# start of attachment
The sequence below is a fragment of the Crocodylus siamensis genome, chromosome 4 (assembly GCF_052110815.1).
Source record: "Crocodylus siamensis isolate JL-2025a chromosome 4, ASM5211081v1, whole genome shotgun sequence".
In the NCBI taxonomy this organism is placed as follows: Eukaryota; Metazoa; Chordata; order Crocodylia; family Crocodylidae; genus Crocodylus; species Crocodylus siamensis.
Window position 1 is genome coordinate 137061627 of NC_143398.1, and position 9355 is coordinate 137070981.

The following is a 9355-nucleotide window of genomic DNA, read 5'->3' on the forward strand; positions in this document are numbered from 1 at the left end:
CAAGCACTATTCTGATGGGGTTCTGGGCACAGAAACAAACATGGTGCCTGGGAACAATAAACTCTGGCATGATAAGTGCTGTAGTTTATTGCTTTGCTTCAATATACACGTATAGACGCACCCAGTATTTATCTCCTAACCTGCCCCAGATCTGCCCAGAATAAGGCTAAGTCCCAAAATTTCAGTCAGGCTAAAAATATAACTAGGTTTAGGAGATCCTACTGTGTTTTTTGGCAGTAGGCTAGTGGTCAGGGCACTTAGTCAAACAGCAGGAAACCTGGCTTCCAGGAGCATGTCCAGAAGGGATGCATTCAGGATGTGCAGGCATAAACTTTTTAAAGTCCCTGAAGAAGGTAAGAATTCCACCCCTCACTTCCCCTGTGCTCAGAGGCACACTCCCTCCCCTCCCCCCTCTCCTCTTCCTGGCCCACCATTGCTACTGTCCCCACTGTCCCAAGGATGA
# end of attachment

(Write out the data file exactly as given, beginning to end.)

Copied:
The sequence below is a fragment of the Crocodylus siamensis genome, chromosome 4 (assembly GCF_052110815.1).
Source record: "Crocodylus siamensis isolate JL-2025a chromosome 4, ASM5211081v1, whole genome shotgun sequence".
In the NCBI taxonomy this organism is placed as follows: Eukaryota; Metazoa; Chordata; order Crocodylia; family Crocodylidae; genus Crocodylus; species Crocodylus siamensis.
Window position 1 is genome coordinate 137061627 of NC_143398.1, and position 9355 is coordinate 137070981.

The following is a 9355-nucleotide window of genomic DNA, read 5'->3' on the forward strand; positions in this document are numbered from 1 at the left end:
CAAGCACTATTCTGATGGGGTTCTGGGCACAGAAACAAACATGGTGCCTGGGAACAATAAACTCTGGCATGATAAGTGCTGTAGTTTATTGCTTTGCTTCAATATACACGTATAGACGCACCCAGTATTTATCTCCTAACCTGCCCCAGATCTGCCCAGAATAAGGCTAAGTCCCAAAATTTCAGTCAGGCTAAAAATATAACTAGGTTTAGGAGATCCTACTGTGTTTTTTGGCAGTAGGCTAGTGGTCAGGGCACTTAGTCAAACAGCAGGAAACCTGGCTTCCAGGAGCATGTCCAGAAGGGATGCATTCAGGATGTGCAGGCATAAACTTTTTAAAGTCCCTGAAGAAGGTAAGAATTCCACCCCTCACTTCCCCTGTGCTCAGAGGCACACTCCCTCCCCTCCCCCCTCTCCTCTTCCTGGCCCACCATTGCTACTGTCCCCACTGTCCCAAGGATGA